There are certain non-Oscar worthy movies that nonetheless become rather legendary with couples - in part because they evoke memories of a certain time or place - and if they happened to be funny, certain lines have likely been repeated over the years - appearing as a standard joke that is immediately recognizable to the other person. For Kirk and I - for reasons unknown - one of our go-to favourites was "Lost in America" - an eighties flick starring Albert Brooks and Julie Haggerty as an upwardly mobile couple who decide to quit their high stress-jobs, drop out of society (a la easy Rider) and hit the road in their motor home armed with the "nest egg" they accumulated by selling their house and most of their worldly goods. They make a snap decision to make their first stop Las Vegas, where they plan to renew their wedding vows. As a treat they spend the night at one of the more glitzy casinos, and while Albert Brooks sleeps, his wife hits the roulette table - where he finds her in the middle of the night, mumbling "22, 22, come on 22" having lost almost all of the nest egg. After trying and failing to convince the casino manager to give back their money with lame marketing pitches..."Las Vegas - A Christmas kind of Town" - they head back on the road where Albert Brooks finally loses it outside of the Hoover dam and starts what he assures his wife will be the first of a series of lectures on the "Nest Egg Principle" - in which he excruciatingly describes the purpose of the nest egg - and at one point forbids his wife from using the words "egg" or " nest" - "You may refer to it as a round stick" - which makes me laugh no matter how many times I watch it.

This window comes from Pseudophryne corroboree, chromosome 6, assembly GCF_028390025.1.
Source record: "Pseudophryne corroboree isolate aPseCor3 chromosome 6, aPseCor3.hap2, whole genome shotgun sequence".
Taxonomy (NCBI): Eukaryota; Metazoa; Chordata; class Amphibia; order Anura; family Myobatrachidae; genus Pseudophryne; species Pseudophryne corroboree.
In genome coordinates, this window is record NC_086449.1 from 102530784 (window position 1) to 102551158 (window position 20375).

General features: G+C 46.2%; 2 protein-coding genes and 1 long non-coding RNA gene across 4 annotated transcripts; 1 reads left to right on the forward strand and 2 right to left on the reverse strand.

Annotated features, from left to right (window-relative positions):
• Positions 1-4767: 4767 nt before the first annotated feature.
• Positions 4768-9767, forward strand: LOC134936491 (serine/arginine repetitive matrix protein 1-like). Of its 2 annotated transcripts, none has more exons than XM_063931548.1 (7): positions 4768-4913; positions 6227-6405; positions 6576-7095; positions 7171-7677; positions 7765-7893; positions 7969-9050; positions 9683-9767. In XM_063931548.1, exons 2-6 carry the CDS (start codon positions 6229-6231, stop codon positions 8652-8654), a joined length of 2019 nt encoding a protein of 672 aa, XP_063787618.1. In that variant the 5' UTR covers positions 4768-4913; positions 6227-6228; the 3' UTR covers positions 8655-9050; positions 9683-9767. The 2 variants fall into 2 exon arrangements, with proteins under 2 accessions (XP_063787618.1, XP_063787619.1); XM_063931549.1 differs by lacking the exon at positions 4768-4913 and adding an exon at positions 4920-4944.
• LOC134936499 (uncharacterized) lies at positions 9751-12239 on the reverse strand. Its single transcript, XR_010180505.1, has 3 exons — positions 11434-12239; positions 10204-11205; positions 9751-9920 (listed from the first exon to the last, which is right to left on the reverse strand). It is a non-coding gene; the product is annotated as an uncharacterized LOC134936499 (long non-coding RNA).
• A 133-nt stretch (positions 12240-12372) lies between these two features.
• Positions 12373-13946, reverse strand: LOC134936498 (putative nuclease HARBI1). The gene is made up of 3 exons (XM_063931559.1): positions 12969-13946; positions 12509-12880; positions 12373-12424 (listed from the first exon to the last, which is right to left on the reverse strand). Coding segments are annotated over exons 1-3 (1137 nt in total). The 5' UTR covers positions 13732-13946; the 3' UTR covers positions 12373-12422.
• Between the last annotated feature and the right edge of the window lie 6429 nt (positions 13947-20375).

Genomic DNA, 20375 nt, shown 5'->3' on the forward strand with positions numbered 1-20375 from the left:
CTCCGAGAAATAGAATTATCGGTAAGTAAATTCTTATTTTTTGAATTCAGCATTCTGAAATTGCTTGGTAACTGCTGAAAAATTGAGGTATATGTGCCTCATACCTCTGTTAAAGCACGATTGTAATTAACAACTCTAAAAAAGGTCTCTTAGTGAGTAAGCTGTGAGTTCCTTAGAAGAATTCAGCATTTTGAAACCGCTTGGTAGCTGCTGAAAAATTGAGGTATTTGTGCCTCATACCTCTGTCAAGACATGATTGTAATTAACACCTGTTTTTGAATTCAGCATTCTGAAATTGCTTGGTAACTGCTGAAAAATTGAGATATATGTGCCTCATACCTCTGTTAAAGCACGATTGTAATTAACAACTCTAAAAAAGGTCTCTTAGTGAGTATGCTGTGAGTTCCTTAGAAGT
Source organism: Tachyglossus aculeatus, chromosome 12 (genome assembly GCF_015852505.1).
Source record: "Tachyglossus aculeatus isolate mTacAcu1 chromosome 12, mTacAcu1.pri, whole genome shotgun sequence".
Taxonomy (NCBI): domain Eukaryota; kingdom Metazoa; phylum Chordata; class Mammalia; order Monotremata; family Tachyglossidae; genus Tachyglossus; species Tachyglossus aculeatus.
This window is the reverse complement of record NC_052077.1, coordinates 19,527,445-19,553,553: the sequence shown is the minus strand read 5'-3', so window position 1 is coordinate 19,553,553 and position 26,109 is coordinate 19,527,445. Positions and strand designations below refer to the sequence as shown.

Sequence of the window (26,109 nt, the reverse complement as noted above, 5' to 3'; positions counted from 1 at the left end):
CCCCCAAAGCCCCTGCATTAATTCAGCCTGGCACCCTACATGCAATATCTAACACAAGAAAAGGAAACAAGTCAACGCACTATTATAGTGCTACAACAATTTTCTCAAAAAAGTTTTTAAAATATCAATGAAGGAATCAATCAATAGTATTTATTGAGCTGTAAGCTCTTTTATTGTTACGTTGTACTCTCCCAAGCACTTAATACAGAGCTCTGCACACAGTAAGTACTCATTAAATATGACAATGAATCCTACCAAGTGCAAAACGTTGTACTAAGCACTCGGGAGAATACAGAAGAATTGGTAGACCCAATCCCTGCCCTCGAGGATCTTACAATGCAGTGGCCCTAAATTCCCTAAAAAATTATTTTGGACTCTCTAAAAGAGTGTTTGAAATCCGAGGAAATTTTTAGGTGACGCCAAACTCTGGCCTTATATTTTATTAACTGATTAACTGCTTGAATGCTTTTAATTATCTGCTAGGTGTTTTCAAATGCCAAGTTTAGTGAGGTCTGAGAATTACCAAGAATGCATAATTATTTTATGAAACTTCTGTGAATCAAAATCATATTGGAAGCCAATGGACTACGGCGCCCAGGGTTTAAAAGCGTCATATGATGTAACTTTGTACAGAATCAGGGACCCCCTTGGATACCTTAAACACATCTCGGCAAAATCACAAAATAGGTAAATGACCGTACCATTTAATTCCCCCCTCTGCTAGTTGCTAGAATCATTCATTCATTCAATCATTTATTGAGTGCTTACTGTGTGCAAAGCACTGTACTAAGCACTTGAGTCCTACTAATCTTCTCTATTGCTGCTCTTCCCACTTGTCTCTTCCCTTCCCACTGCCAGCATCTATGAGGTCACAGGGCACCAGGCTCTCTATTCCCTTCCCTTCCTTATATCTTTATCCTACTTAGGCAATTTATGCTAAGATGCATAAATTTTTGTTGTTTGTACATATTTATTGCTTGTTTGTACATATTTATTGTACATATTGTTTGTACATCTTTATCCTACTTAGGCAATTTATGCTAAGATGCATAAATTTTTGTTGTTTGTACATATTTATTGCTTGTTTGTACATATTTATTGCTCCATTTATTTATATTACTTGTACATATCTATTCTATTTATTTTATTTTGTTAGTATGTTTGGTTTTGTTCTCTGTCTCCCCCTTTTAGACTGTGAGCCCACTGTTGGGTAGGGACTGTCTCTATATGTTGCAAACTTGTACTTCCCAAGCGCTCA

This has become even more resonant for Kirk and I since I left my government job and in our current circumstance are living with our own little version of a nest egg - which we hover over like little birds - trying to make choices and decisions to make it last - to cover all of the expenses we know are coming.
I guess I thought of this because over the holidays I flicked on the TV one afternoon and managed to capture the nest egg lecture on our PVR - something which Kirk and I dutifully laughed at for the 45th time. There is something about those moments - those shared points of connection that you will never feel in quite the same way with another person - that immediate recognition that you only find with someone with whom you have been through the wars - moments that bring you back to another point in time when you shared something so simple and silly that it made you both smile.